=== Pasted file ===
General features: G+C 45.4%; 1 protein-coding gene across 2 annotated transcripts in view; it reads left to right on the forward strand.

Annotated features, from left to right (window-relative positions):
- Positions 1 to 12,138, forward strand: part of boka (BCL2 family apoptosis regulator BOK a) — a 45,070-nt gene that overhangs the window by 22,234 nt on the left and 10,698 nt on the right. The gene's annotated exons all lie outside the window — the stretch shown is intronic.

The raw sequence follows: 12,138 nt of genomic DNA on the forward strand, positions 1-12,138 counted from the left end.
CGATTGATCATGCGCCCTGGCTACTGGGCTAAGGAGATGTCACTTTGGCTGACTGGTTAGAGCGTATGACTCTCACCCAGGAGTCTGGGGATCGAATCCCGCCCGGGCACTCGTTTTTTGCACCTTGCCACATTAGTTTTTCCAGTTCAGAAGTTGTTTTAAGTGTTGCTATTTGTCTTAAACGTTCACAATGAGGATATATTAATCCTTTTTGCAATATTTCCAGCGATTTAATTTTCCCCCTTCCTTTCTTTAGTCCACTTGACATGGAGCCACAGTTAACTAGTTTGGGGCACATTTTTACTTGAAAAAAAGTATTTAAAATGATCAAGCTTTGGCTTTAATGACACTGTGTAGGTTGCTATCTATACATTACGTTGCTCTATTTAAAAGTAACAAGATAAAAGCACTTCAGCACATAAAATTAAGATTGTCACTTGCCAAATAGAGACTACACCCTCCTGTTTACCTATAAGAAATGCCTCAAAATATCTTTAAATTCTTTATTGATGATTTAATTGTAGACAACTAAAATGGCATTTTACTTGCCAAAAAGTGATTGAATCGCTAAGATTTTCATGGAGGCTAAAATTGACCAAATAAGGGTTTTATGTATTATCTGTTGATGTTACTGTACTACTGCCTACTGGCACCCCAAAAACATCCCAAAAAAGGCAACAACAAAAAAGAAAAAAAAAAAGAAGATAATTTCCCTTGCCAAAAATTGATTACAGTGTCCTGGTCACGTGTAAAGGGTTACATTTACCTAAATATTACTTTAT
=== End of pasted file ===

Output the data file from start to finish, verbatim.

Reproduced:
General features: G+C 45.4%; 1 protein-coding gene across 2 annotated transcripts in view; it reads left to right on the forward strand.

Annotated features, from left to right (window-relative positions):
- Positions 1 to 12,138, forward strand: part of boka (BCL2 family apoptosis regulator BOK a) — a 45,070-nt gene that overhangs the window by 22,234 nt on the left and 10,698 nt on the right. The gene's annotated exons all lie outside the window — the stretch shown is intronic.

The raw sequence follows: 12,138 nt of genomic DNA on the forward strand, positions 1-12,138 counted from the left end.
CGATTGATCATGCGCCCTGGCTACTGGGCTAAGGAGATGTCACTTTGGCTGACTGGTTAGAGCGTATGACTCTCACCCAGGAGTCTGGGGATCGAATCCCGCCCGGGCACTCGTTTTTTGCACCTTGCCACATTAGTTTTTCCAGTTCAGAAGTTGTTTTAAGTGTTGCTATTTGTCTTAAACGTTCACAATGAGGATATATTAATCCTTTTTGCAATATTTCCAGCGATTTAATTTTCCCCCTTCCTTTCTTTAGTCCACTTGACATGGAGCCACAGTTAACTAGTTTGGGGCACATTTTTACTTGAAAAAAAGTATTTAAAATGATCAAGCTTTGGCTTTAATGACACTGTGTAGGTTGCTATCTATACATTACGTTGCTCTATTTAAAAGTAACAAGATAAAAGCACTTCAGCACATAAAATTAAGATTGTCACTTGCCAAATAGAGACTACACCCTCCTGTTTACCTATAAGAAATGCCTCAAAATATCTTTAAATTCTTTATTGATGATTTAATTGTAGACAACTAAAATGGCATTTTACTTGCCAAAAAGTGATTGAATCGCTAAGATTTTCATGGAGGCTAAAATTGACCAAATAAGGGTTTTATGTATTATCTGTTGATGTTACTGTACTACTGCCTACTGGCACCCCAAAAACATCCCAAAAAAGGCAACAACAAAAAAGAAAAAAAAAAAGAAGATAATTTCCCTTGCCAAAAATTGATTACAGTGTCCTGGTCACGTGTAAAGGGTTACATTTACCTAAATATTACTTTAT